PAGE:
"We trust that ways and means will be found to end the conflict that has erupted in some areas of Zimbabwe, occasioned by the still unresolved land question in this country. Peace, stability, democracy and social progress in Zimbabwe are as important for yourselves as they are for the rest of the region." (This last paragraph is quoted in ANC Today 23 March 2001).








Addressing the National Assembly Mbeki accuses critics of his refusal to condemn Mugabe of racism.


"Here one has a black government across the Limpopo which is perceived to be doing particular things regarding this land matter. What guarantee do we have that the black Government this side of the Limpopo will not do the same things? That is what is driving this demand, not the resolution of the Zimbabwe question."








In an notice of motion read out in parliament by Pallo Jordan the ANC condemns the loss of human life, brutality and thuggery in Zimbabwe. It questions whether free and fair elections are possible in Zimbabwe because of the political violence and intimidation in that country.





During a visit to the US Mbeki dismisses the claim by the National Democratic Institute that free and fair elections are impossible in Zimbabwe.


"We don't agree... It is not correct to be making any prejudgments.  If you stand there a month before the elections and already discredit them, I don't think that is correct," Mbeki told reporters. (Sapa)








At a press conference, Themba Nobathana, the political adviser to ANC Chief Whip Tony Yengeni, denied that there was any contradiction between the parliamentary motion and Mbeki's statement. He accuses the media of misinterpreting the motion.


"There was a commitment by President Robert Mugabe to ensure free and fair elections, in terms of the agreement reached at Victoria Falls with other regional leaders", he said. "We believe that President Mugabe will implement the resolutions, which among other things, recognises the need for free and fair elections. Our motion was echoing that." (Sapa)








Pieter Venter, the head of the ANC's media in Parliament and the official who drafted the motion resigns. He says the ANC in Parliament was forced to backtrack after intervention from ANC headquarters.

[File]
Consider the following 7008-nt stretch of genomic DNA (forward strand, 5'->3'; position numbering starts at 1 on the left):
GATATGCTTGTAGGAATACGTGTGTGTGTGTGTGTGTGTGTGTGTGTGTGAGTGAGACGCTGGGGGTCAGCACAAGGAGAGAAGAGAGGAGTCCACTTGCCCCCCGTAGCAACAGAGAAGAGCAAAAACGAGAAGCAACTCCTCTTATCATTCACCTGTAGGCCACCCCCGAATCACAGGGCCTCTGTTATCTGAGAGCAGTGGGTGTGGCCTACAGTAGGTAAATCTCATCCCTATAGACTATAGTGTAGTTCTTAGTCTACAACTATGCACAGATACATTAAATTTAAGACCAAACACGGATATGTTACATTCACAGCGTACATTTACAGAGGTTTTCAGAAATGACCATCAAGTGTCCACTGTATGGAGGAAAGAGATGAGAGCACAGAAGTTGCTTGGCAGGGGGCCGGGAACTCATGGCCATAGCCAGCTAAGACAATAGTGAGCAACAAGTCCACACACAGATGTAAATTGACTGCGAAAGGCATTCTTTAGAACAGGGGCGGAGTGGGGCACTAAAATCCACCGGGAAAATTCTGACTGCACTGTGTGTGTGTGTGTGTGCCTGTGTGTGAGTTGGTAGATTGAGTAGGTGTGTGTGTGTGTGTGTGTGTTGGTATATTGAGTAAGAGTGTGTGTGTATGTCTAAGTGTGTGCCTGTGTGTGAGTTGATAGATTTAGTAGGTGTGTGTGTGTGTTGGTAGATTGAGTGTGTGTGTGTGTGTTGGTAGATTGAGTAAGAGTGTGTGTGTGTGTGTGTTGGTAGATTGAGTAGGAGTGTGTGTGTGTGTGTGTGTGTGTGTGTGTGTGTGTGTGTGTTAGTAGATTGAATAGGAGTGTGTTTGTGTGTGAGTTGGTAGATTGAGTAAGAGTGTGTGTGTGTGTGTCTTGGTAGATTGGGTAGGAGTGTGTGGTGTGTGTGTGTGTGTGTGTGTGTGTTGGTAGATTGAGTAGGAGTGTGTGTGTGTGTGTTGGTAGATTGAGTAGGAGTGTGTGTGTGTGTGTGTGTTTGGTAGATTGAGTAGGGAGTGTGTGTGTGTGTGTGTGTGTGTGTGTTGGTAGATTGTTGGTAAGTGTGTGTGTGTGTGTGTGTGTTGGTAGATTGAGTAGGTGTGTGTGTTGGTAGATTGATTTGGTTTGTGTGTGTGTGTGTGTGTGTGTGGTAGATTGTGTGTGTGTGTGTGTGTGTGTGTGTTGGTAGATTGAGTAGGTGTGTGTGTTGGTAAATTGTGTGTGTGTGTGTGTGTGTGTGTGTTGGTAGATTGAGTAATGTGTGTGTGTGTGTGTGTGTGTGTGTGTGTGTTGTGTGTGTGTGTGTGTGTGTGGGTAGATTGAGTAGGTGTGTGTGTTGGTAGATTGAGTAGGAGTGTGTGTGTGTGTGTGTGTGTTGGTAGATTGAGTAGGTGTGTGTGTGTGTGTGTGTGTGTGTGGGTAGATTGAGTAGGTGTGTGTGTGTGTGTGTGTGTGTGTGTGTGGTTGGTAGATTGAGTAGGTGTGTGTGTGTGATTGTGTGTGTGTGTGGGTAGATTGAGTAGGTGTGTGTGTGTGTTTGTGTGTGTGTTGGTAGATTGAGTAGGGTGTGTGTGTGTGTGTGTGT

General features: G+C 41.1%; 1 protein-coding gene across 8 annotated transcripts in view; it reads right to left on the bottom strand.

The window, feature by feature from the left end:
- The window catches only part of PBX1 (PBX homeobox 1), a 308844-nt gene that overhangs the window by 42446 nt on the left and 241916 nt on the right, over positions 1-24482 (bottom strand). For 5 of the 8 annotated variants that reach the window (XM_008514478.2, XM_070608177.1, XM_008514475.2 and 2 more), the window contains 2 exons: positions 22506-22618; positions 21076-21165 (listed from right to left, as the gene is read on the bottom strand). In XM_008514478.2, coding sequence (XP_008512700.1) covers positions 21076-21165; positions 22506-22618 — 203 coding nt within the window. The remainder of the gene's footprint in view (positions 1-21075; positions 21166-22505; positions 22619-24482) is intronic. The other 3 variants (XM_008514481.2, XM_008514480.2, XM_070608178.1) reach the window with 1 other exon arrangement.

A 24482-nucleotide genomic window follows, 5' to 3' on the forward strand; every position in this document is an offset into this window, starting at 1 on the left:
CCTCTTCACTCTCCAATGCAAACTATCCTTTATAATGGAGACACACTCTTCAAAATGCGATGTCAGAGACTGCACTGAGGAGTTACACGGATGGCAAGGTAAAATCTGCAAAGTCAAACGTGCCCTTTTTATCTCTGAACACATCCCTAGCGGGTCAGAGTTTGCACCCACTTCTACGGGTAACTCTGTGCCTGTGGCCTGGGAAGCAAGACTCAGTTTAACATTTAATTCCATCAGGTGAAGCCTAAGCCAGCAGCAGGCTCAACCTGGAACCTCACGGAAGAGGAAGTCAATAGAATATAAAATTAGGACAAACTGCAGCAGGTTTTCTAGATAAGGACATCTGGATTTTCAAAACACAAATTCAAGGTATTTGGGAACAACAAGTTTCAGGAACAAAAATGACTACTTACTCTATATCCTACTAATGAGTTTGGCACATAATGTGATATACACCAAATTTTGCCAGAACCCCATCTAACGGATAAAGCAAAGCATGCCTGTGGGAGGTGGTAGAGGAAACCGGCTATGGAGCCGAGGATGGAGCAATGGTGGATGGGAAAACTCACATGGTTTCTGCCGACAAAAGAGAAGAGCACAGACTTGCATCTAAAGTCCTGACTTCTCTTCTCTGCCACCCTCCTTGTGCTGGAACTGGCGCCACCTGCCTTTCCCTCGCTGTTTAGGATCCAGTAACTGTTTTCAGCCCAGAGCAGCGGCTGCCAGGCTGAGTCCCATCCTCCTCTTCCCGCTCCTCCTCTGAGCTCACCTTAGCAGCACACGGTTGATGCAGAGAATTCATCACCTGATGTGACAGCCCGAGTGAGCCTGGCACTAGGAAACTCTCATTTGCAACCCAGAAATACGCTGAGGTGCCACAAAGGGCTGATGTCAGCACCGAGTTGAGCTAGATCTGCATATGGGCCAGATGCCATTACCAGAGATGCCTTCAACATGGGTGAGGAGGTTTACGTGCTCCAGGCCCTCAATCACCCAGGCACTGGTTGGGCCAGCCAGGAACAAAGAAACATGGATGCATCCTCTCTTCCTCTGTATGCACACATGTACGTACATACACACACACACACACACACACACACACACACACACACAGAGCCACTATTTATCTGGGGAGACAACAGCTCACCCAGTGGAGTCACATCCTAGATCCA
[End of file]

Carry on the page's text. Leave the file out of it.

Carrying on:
Venter said that the notice of motion had meant exactly that -- that the loss of life, brutality and thuggery meant that free and fair polls were, in fact, not possible. (Sapa)



The South African Parliament increases the size of its delegation to observe the Zimbabwean parliamentary election from 7 to 20.  ANC Chief Whip Tony Yengeni is to head the delegation. 


Yengeni states, "The presence of South African parliamentarians will also contribute to the creation and promotion of a free and fair election in that country."








Following a meeting between the ANC and Zanu-PF in Johannesburg, Kgalema Motlanthe strongly condemned the British government's refusal to provide funds for land redistribution in Zimbabwe unless certain conditions were met.


Motlanthe said: "The ANC does not accept any conditions put on funds (for land reform) by the British government." "They should come to the party to honour their own promises," he added. The British government should not attach a list of instructions to funding, Motlanthe said: "It is filibustering aimed at compounding an already difficult situation... We believe that is their intention." Motlanthe denied that the ZANU-PF government was using the land issue as an opportunistic political weapon to offset the consequences of a deteriorating economic and political situation. (Sapa report)